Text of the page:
Principal, Blackdog CFS
In turbulent budget times, many Corporations are forced into cuts in either or both operating and capital expense budgets as a way to ease a financial condition. These financial reduction directives are usually (but not always) issued after an internal examination of the fiscal condition of the company and they often come as a non-negotiable mandate affecting all departments equally.
It is our view that treating the compute environment…both the IT and facility segments of that environment…as co-equal with all other corporate operations is a mistake that will eventually lead to huge detrimental consequences and operational difficulties down the road.
Since the late 1980s, most Corporations have come under heavy, direct pressure from their industry, government oversight entities, stockholders, and their customer base to deliver an ever-broader spectrum and higher levels of continuous computing. Based on ever-changing business models and the absolute requirement to meet profitability goals, many Corporations have invested billions of dollars in capital upgrades to existing data centers and in the conceptualization, design, construction, and transition-to-operations of new, state of the art computing facilities.
As reliance on technology has grown in the past three decades, that growth curve has fostered an expectation on the part of every consumer of every industry and commercial service that there will be no disruptions to information delivery through the electronic services and features provided by a particular company. As the consumer has come to this expectation, Corporations have been faced with having to do all they can to guarantee and sustain continuous computing such that the ability to provide the expected continuous availability and access is now a hallmark that distinguishes any particular company against all competitors.
In a sense, the life-blood of a company has become its computing environment. The public expectation of continuous computing is now akin to our expectations of the continuous availability of electrical power, telephone, natural gas, and other services from our local utilities that we consider essential to our day-to-day existence.
Many Corporations now view continuous computing as the key ingredient to maintaining corporate viability in the marketplace. Said another way, a company’s position in its industry is maintained, in large part by, the focus on and investment in continuous computing.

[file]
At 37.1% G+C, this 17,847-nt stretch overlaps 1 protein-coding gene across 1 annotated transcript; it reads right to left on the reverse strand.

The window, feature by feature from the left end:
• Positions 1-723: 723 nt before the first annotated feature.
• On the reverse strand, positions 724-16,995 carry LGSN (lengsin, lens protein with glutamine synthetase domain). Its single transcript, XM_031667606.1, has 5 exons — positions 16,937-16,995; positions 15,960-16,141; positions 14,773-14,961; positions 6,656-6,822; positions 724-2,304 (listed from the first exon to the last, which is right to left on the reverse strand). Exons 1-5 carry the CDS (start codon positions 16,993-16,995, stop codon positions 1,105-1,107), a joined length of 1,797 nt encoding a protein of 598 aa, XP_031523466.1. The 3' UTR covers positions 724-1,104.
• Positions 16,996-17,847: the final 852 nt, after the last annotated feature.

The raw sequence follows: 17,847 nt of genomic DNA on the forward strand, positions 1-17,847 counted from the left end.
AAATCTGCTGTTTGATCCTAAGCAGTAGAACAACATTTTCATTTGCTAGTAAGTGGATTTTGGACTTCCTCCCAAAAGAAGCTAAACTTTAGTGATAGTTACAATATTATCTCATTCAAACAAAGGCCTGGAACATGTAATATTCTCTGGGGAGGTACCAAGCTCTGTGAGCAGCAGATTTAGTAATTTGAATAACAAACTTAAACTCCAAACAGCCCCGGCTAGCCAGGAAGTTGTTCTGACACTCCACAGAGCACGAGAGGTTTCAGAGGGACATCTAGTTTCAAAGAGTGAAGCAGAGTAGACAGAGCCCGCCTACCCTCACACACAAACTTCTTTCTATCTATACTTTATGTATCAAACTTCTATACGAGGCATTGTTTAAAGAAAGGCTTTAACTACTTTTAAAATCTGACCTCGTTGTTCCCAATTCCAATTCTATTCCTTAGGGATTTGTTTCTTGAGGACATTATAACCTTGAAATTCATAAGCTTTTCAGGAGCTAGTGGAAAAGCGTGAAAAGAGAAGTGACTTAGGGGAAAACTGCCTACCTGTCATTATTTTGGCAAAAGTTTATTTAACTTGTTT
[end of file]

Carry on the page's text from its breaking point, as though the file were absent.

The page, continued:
Our view is that the complex operating expense (OpEx) budgets associated with the ownership and operation of critical facilities which encase the computing environment have been developed over time to represent the minimum level of funding in all categories required to successfully sustain compute operations.
If the lifeblood of a company is truly its compute environment, then it is our position that internal decisions to implement across-the-board budget cuts must include an exemption to cutting operational funding in the management of the computing environment in order to allow that environment to continue to operate using historically proven effective minimums.
In order to support that position, let’s look at the typical, high level operating budget framework.
We assume that the goals of a Corporation include 1) continuous computing and 2) driving risks to continuous computing to zero where possible. In consideration of the fact that the predominant factor in operations staff caused outages are related to ignorance of or non-compliance with established procedures, it makes no sense to allow any mandated budget cut to affect the training program that is the de-facto key element in eliminating these procedural errors from occurring during site activities.
In our view, as expressed above, computing is the lifeblood of any Corporation. The ability to achieve continuous computing distinguishes one company over its competitors, facilitates the company’s position and reputation in its industry, allows for avoidance of hefty regulatory scrutiny, fines, and penalties…all the while enhancing the financial bottom line.
Continuous computing is only achievable by having in place essential management capabilities, eg: adequate staffing headcount of high caliber employees, a consistently high level of training and operational preparedness, and an aggressive maintenance program…all of these coupled with adequately funded resources in every budget category.
Corporations should not include critical facilities in the mix when facility portfolios are required to cut operating expenses. With operating budgets already built around minimum levels required to meet existing continuous computing goals, it makes no sense to us for Corporations to even consider cutting critical facility operating expenses. It is tantamount to the abrogation of management responsibility to stockholders and stakeholders to do so.
About Us: Blackdog CFS (www.blackdogcfs.com ) is a Veteran Owned Business that provides industry-leading data center infrastructure and management consulting services. Our goal is to utilize our time-proven approach to critical facility operations to help your company realize your critical facility infrastructure operational continuity objectives.